Why is it that when I get a nail in my car tire it’s always in a place, near the sidewall, where they can’t fix it?
Well it seems that way, at any rate.
Bought two new tires today (yesterday at least by the time you read this). My right front tire — the one that couldn’t be fixed — had a nail in it, and the other front tire was starting to separate.
It seemed strange to me. Thought I just bought tires. But the man told me that actually two of my tires were bought in 2005. The other two I bought last July and September.
When he looked at those older tires he remarked: “we don’t sell those anymore”. Well too bad. They did seem to last me awhile.
But I’m not really complaining. I usually get tires at Les Schwab, and I like their service. And I got a hefty discount.
They don’t seem to come running like they used to, but they still seem to offer the best service around, or at least as good as anyone else.
(I’m not usually into promoting private business, but since getting good service for anything anywhere is so hard to do these days, I figure it would not hurt to recognize something positive where it exists.)
Yeah, they used to actually come running — literally — out to your car as soon as you drove up.
And as a big truck driver I have had particularly good service from them out on the road, both when I drive into one of their shops or when they come out for road service. I’ve always found their road guys to be quick and efficient. I’ve seen them replace an outside tire without even taking the wheel off plenty of times.
One time up on Highway 97 in Oregon I pulled into a Less Schwabb in the wee hours of the morning before opening time. I crawled into my sleeper and when I awoke the guy was already at work fixing my tire. Now that’s service. And I had not even called them or had any contact with them (he could spot a bad tire, though) .
And another time I was at a truck stop and had a bad tire, but the road guy told me that at that particular truck stop they did not let outside tire guys do their work there. That truck stop had a shop. But that shop was overpriced. So the road service guy had me pull out on to the on ramp to the freeway and he fixed it there — now that’s absurd, on the truck stop’s part, I think.
And I can tell you some of the major truck stops charge plenty just to fix a tire. But there is one truck stop in Oregon on I-5 that is reasonable. I recall having had to have a tire fixed there several years ago when the big boys were charging something like $30 or more and at this one I got a tire fixed for something like $6 (these figures are just approximate and according to my memory, but I can tell you the price spread is the same today).
At the trucking company where I work we used to have a tire guy who took his responsibility to the owner quite seriously and wanted to make sure the drivers did not waste tire dollars out on the road. He told me one time that the policy was that before I ever got a tire fixed or replaced that he be called, day or night, and he gave me his home number.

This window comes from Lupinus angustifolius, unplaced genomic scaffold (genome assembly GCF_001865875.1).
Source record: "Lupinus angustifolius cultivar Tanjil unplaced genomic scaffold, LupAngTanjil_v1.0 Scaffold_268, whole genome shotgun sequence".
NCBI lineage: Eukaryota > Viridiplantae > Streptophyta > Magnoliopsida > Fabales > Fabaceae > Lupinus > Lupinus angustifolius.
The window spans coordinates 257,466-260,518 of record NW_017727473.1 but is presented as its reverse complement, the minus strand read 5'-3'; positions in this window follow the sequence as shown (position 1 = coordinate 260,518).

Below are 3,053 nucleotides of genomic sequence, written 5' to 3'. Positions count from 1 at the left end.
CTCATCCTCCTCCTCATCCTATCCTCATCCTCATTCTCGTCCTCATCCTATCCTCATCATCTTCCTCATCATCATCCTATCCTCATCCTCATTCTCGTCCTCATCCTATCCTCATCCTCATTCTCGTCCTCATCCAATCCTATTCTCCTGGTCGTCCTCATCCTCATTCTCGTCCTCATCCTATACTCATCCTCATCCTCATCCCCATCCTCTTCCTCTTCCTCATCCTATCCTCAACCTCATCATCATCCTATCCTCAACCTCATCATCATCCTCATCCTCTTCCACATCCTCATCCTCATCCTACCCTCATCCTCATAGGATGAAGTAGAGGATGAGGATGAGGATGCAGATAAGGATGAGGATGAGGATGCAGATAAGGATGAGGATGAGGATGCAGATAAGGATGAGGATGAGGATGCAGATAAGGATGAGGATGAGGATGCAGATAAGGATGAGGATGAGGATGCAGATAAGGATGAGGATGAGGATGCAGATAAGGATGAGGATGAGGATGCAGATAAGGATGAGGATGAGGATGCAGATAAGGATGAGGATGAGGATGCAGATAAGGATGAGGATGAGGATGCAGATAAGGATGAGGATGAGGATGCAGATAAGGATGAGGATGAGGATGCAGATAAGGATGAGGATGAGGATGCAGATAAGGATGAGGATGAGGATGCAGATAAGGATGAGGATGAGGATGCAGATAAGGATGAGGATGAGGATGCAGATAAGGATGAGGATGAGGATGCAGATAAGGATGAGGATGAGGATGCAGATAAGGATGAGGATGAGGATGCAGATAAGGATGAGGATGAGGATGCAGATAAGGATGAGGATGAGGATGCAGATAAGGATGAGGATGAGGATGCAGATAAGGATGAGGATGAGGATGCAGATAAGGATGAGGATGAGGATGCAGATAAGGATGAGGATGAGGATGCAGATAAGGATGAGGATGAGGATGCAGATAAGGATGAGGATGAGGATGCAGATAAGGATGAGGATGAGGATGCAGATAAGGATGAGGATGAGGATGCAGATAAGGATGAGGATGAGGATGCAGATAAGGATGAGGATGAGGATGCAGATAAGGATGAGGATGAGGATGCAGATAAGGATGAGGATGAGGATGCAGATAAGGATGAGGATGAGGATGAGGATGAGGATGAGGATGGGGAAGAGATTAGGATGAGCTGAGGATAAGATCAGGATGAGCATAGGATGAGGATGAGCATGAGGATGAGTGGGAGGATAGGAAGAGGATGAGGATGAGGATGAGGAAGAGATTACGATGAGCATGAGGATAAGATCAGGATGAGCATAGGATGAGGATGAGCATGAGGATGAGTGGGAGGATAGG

When the hapless tire guy out there called him in the middle of the night, he demanded: “who gave you my number?!”
He was always telling me to bring the bad tire back with me. So one time I’m hauling this old tire in my trailer but forgot it was there. I opened my back doors to back into a dock from a street up in Portland, Or. and still did not realize that tire was there. It went rolling down the street. Someone came up to me with it and asked me if it was my tire. Fortunately it did no damage to anyone.
Another time I neglected to bring back the old tire and he got mad. So the next time I was at the truck strop where I got it replaced I got the guy to give me an old discarded one and turned it in — same difference, I guess.
For a time we used to get calls at home with people asking about tires. They kept asking if we were a tire place, the name of which I don’t recall. But I finally looked that name up on the internet and sure enough it had our home phone number. The next time I got a call, I started to give the person a line as a joke, but my conscience got the better of me, and when the older sounding lady on the other end of the line asked what was she to do, I simply directed her to the nearest Les Schwab.
And this has nothing to do with my favorite tire place, but for my part I have no use for recaps which are often put on big trucks, especially on trailers. Nearly all those big tire shreds you see on the highways the truckers call “alligators” are from recaps. For my part I think they should be outlawed. They are a safety problem. I saw one come of a big truck one time and then a car ran over it and then it went flying and busted the windshield of another car — fortunately that driver was able to safely pull over to the side of the road. But the trucker (not me, I swear) was probably oblivious to what had happened. At any rate he was long gone. And that is all I have to say about tires at this time, except that I am sure that with modern technology they could make tires that would never go flat or blow out, but then that would be the ruin of the tire business.